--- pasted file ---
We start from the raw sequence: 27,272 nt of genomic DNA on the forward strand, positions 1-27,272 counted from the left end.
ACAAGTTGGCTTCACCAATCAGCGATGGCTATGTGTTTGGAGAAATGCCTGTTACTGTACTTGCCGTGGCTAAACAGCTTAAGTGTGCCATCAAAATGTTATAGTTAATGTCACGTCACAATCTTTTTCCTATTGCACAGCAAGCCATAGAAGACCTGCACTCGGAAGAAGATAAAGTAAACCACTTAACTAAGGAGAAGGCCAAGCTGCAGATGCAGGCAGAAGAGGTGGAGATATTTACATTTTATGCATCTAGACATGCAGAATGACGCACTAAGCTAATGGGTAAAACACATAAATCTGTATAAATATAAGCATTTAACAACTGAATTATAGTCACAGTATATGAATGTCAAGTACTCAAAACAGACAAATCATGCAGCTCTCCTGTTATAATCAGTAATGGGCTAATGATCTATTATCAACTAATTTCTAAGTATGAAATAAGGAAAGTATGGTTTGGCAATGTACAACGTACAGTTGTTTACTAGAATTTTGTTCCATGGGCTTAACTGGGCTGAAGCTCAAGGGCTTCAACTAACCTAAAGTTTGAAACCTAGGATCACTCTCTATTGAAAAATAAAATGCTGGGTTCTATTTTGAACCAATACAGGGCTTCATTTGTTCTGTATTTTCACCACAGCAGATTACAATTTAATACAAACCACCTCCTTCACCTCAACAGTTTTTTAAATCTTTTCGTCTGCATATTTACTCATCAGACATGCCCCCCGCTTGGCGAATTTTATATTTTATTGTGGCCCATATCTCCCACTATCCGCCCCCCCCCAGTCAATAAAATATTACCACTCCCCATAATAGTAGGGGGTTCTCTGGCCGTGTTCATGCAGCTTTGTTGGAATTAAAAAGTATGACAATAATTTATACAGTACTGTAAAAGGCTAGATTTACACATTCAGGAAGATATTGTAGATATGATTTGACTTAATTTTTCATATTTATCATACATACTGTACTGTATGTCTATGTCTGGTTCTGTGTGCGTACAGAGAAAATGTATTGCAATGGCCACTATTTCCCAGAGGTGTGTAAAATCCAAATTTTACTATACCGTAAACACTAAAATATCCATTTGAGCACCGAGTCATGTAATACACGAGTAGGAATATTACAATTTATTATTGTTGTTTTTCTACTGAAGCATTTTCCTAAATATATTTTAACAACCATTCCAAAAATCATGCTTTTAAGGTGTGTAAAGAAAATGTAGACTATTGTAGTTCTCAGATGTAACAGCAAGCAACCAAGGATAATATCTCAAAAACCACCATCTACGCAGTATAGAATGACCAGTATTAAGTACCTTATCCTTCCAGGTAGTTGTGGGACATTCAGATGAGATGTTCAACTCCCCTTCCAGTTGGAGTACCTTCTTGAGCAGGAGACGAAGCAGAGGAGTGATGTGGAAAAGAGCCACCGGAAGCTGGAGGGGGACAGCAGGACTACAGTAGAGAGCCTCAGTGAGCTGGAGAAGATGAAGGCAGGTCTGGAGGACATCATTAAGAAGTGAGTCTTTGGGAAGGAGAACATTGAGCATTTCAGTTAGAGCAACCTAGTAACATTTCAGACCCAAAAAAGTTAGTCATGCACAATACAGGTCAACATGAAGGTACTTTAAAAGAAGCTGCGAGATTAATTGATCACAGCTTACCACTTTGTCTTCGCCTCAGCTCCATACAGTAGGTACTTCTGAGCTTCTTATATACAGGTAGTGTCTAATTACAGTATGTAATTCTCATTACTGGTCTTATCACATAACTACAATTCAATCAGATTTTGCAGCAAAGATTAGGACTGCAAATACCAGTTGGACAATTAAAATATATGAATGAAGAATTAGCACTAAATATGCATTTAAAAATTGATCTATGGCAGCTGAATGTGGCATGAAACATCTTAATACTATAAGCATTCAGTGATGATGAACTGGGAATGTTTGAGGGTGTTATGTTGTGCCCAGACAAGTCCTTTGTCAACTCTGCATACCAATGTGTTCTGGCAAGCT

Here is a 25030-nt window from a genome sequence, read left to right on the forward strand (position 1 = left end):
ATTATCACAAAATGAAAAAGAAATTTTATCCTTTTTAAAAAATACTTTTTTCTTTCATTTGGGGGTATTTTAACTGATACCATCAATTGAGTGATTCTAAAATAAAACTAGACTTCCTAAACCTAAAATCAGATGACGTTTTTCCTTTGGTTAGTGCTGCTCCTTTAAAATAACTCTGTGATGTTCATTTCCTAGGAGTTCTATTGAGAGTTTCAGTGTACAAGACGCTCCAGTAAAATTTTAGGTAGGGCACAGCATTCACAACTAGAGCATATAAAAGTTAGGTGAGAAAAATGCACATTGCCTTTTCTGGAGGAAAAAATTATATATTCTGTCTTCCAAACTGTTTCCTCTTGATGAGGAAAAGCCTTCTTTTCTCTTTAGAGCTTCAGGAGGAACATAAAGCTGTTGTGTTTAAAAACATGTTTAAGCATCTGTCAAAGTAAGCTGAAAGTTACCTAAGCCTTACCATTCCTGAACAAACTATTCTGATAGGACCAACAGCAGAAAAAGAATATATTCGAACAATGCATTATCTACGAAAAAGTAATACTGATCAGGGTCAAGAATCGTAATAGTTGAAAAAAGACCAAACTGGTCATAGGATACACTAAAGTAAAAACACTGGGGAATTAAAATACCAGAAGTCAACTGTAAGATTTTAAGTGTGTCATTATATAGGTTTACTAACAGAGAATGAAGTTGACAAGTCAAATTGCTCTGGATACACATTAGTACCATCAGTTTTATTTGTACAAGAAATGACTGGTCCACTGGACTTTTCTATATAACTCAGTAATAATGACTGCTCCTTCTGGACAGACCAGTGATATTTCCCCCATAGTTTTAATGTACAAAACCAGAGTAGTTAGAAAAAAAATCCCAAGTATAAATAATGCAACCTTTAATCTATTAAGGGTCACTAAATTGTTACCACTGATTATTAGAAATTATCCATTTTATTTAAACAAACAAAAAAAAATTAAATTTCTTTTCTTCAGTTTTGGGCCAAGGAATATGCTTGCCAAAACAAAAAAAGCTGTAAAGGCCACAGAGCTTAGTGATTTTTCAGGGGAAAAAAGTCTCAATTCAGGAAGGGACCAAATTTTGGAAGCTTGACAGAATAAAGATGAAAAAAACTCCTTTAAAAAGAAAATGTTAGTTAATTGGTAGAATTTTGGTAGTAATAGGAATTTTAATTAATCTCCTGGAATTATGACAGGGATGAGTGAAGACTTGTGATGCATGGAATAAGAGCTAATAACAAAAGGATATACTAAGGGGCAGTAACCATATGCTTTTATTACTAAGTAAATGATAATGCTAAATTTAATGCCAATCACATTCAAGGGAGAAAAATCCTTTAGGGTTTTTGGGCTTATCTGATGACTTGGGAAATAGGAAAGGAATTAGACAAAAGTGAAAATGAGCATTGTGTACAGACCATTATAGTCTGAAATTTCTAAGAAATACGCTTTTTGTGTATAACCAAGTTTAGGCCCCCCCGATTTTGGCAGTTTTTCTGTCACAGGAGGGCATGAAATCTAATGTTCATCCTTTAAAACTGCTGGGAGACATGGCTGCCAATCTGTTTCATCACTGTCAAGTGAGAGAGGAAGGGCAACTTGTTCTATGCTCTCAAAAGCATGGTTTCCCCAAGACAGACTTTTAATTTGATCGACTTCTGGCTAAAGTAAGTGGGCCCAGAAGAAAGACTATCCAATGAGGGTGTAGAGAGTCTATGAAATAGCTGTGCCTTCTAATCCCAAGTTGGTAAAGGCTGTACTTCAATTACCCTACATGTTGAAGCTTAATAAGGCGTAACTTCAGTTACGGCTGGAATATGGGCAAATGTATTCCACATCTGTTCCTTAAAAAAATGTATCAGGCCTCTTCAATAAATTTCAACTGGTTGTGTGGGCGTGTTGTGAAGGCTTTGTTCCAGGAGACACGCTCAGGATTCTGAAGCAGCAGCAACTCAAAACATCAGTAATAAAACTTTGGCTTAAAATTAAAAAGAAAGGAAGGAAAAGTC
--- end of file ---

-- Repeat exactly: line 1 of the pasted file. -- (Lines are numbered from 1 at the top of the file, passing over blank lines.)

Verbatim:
We start from the raw sequence: 27,272 nt of genomic DNA on the forward strand, positions 1-27,272 counted from the left end.